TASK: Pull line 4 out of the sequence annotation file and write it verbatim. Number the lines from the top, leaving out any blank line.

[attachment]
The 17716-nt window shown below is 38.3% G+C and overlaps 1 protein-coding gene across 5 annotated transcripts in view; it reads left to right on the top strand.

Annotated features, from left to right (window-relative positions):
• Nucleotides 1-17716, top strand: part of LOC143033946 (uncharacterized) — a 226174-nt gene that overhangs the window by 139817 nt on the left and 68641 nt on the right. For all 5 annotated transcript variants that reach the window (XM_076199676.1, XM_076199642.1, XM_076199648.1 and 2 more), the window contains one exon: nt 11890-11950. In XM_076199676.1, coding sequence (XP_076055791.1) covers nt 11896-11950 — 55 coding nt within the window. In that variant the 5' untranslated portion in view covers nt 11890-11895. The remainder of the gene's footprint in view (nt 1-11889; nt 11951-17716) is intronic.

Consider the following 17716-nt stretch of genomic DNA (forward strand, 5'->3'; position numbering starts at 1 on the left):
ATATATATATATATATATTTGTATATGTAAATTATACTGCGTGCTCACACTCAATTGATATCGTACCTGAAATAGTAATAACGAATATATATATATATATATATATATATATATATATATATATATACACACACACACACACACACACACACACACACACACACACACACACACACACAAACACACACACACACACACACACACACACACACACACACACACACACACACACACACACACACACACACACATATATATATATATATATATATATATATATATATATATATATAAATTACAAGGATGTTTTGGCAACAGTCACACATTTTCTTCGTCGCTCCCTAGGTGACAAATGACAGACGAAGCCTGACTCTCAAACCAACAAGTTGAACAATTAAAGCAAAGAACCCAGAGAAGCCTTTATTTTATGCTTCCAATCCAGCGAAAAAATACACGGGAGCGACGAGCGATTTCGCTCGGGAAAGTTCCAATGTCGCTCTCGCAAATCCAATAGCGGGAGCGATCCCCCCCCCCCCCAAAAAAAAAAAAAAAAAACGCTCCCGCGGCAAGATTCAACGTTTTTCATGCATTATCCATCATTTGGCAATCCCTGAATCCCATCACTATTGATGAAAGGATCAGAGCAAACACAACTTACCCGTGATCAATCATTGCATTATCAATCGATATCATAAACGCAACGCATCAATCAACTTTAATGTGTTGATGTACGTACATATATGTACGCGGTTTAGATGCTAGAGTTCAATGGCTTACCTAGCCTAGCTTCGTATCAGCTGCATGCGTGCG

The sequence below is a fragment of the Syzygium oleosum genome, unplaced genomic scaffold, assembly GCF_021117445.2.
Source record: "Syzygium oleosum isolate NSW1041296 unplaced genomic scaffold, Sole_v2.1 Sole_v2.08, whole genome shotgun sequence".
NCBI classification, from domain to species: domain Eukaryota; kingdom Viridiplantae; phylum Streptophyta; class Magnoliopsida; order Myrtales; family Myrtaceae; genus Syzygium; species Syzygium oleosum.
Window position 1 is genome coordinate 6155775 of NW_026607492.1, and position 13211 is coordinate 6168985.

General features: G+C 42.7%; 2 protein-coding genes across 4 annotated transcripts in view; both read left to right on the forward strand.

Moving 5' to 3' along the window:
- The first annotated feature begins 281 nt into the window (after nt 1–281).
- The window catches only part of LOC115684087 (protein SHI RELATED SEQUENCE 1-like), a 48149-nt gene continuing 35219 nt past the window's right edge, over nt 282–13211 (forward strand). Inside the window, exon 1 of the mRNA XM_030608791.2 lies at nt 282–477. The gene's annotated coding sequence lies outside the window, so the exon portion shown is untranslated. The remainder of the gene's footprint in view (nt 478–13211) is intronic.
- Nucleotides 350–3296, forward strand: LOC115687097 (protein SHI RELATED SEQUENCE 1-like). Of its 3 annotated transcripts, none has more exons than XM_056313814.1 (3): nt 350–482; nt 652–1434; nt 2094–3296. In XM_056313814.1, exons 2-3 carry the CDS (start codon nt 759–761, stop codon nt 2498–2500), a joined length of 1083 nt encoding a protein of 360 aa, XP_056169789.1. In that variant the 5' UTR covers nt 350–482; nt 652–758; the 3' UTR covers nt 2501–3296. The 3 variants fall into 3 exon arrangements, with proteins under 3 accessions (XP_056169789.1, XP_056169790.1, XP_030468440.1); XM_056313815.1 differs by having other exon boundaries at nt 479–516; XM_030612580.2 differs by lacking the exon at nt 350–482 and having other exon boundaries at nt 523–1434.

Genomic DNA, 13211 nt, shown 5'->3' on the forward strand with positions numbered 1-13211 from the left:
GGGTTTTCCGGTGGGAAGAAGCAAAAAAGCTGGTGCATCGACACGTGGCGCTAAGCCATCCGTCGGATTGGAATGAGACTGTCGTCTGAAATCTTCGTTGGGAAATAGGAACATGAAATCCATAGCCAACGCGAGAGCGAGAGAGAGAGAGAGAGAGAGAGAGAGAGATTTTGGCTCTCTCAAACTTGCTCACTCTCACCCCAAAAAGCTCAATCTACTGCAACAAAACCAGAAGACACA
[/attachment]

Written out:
Consider the following 17716-nt stretch of genomic DNA (forward strand, 5'->3'; position numbering starts at 1 on the left):